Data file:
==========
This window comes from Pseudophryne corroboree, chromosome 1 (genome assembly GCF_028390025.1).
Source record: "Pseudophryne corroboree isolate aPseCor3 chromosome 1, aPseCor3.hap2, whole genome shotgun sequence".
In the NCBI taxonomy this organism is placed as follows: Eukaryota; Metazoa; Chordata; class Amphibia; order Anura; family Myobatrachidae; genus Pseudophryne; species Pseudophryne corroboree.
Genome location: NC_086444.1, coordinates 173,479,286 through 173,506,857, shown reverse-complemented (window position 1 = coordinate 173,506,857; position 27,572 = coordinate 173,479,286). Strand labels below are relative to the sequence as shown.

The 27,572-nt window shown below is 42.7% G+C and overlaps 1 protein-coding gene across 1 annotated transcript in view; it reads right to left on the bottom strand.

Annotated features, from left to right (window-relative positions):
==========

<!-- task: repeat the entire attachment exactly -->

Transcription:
This window comes from Pseudophryne corroboree, chromosome 1 (genome assembly GCF_028390025.1).
Source record: "Pseudophryne corroboree isolate aPseCor3 chromosome 1, aPseCor3.hap2, whole genome shotgun sequence".
In the NCBI taxonomy this organism is placed as follows: Eukaryota; Metazoa; Chordata; class Amphibia; order Anura; family Myobatrachidae; genus Pseudophryne; species Pseudophryne corroboree.
Genome location: NC_086444.1, coordinates 173,479,286 through 173,506,857, shown reverse-complemented (window position 1 = coordinate 173,506,857; position 27,572 = coordinate 173,479,286). Strand labels below are relative to the sequence as shown.

The 27,572-nt window shown below is 42.7% G+C and overlaps 1 protein-coding gene across 1 annotated transcript in view; it reads right to left on the bottom strand.

Annotated features, from left to right (window-relative positions):